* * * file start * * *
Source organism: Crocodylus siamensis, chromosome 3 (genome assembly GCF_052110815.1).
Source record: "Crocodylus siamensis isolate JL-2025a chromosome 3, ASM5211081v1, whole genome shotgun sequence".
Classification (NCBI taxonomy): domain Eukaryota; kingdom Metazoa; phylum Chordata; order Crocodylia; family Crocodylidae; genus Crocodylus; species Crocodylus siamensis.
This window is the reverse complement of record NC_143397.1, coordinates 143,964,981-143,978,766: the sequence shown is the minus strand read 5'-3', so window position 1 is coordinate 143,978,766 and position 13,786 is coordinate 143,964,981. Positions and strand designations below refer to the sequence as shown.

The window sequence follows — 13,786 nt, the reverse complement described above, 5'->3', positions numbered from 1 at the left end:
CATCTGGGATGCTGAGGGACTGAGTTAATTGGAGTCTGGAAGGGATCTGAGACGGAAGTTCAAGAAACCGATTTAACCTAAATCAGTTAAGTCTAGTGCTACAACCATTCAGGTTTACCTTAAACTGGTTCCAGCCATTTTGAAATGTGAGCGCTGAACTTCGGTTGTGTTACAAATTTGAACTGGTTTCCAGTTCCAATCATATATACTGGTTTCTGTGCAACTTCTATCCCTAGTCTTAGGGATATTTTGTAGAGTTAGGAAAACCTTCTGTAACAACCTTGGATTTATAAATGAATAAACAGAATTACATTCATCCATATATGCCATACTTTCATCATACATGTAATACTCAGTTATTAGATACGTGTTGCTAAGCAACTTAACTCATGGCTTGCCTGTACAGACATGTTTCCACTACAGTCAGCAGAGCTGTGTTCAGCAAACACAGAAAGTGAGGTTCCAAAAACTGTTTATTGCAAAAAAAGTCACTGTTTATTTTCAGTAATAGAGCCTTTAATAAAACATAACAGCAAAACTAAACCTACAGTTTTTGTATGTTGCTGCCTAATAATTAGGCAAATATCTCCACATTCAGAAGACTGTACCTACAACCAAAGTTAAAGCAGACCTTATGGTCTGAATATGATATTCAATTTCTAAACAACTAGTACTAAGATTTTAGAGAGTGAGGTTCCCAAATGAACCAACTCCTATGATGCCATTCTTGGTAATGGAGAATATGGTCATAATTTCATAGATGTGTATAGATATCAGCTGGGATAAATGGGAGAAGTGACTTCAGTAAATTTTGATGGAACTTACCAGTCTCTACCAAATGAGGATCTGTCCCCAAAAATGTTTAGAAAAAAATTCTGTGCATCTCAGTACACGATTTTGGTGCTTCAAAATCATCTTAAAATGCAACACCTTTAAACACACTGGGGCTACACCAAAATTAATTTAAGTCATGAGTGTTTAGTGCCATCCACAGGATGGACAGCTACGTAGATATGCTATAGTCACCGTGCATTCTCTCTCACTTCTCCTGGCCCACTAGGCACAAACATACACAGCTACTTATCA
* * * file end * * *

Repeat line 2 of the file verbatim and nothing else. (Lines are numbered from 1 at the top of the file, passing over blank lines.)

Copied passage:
Source record: "Crocodylus siamensis isolate JL-2025a chromosome 3, ASM5211081v1, whole genome shotgun sequence".